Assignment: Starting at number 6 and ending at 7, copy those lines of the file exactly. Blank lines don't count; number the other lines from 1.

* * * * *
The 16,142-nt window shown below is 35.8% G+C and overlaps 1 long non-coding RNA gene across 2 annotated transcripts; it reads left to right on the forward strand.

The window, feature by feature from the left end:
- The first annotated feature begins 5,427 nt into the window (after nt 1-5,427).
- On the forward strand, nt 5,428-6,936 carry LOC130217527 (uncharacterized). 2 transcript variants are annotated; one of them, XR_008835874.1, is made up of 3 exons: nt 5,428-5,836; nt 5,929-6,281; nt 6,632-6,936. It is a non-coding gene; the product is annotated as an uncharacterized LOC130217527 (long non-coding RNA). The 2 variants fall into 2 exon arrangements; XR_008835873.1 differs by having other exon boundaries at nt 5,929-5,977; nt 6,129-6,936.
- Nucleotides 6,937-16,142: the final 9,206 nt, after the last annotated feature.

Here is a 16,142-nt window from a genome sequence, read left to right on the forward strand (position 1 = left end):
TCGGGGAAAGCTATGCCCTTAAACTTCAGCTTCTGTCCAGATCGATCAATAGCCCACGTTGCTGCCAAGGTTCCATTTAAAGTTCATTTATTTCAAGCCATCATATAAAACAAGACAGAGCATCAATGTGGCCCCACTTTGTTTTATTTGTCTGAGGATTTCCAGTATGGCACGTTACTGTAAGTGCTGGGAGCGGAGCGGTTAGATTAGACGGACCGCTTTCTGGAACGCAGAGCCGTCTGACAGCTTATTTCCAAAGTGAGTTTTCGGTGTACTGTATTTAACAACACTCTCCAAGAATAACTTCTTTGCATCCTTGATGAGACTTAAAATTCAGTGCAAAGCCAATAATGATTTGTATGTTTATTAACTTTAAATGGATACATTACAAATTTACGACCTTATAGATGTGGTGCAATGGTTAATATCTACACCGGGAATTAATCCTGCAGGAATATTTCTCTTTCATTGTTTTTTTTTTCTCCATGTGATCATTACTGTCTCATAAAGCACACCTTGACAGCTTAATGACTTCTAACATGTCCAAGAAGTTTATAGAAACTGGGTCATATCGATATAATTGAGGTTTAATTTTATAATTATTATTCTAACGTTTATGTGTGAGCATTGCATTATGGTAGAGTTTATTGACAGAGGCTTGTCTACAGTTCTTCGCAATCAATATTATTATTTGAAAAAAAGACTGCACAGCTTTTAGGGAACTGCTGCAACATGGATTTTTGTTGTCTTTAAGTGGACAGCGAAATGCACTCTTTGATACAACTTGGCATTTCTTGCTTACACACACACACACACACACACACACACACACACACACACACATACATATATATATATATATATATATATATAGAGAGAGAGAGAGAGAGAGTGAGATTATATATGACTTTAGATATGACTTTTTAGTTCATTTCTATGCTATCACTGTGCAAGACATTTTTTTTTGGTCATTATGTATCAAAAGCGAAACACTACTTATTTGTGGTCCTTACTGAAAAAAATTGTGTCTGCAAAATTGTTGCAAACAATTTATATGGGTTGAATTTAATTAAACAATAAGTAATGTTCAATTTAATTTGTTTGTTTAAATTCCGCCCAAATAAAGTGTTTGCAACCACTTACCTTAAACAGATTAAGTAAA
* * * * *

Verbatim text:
Here is a 16,142-nt window from a genome sequence, read left to right on the forward strand (position 1 = left end):
TCGGGGAAAGCTATGCCCTTAAACTTCAGCTTCTGTCCAGATCGATCAATAGCCCACGTTGCTGCCAAGGTTCCATTTAAAGTTCATTTATTTCAAGCCATCATATAAAACAAGACAGAGCATCAATGTGGCCCCACTTTGTTTTATTTGTCTGAGGATTTCCAGTATGGCACGTTACTGTAAGTGCTGGGAGCGGAGCGGTTAGATTAGACGGACCGCTTTCTGGAACGCAGAGCCGTCTGACAGCTTATTTCCAAAGTGAGTTTTCGGTGTACTGTATTTAACAACACTCTCCAAGAATAACTTCTTTGCATCCTTGATGAGACTTAAAATTCAGTGCAAAGCCAATAATGATTTGTATGTTTATTAACTTTAAATGGATACATTACAAATTTACGACCTTATAGATGTGGTGCAATGGTTAATATCTACACCGGGAATTAATCCTGCAGGAATATTTCTCTTTCATTGTTTTTTTTTTCTCCATGTGATCATTACTGTCTCATAAAGCACACCTTGACAGCTTAATGACTTCTAACATGTCCAAGAAGTTTATAGAAACTGGGTCATATCGATATAATTGAGGTTTAATTTTATAATTATTATTCTAACGTTTATGTGTGAGCATTGCATTATGGTAGAGTTTATTGACAGAGGCTTGTCTACAGTTCTTCGCAATCAATATTATTATTTGAAAAAAAGACTGCACAGCTTTTAGGGAACTGCTGCAACATGGATTTTTGTTGTCTTTAAGTGGACAGCGAAATGCACTCTTTGATACAACTTGGCATTTCTTGCTTACACACACACACACACACACACACACACACACACACACACACATACATATATATATATATATATATATATATAGAGAGAGAGAGAGAGAGAGTGAGATTATATATGACTTTAGATATGACTTTTTAGTTCATTTCTATGCTATCACTGTGCAAGACATTTTTTTTTGGTCATTATGTATCAAAAGCGAAACACTACTTATTTGTGGTCCTTACTGAAAAAAATTGTGTCTGCAAAATTGTTGCAAACAATTTATATGGGTTGAATTTAATTAAACAATAAGTAATGTTCAATTTAATTTGTTTGTTTAAATTCCGCCCAAATAAAGTGTTTGCAACCACTTACCTTAAACAGATTAAGTAAA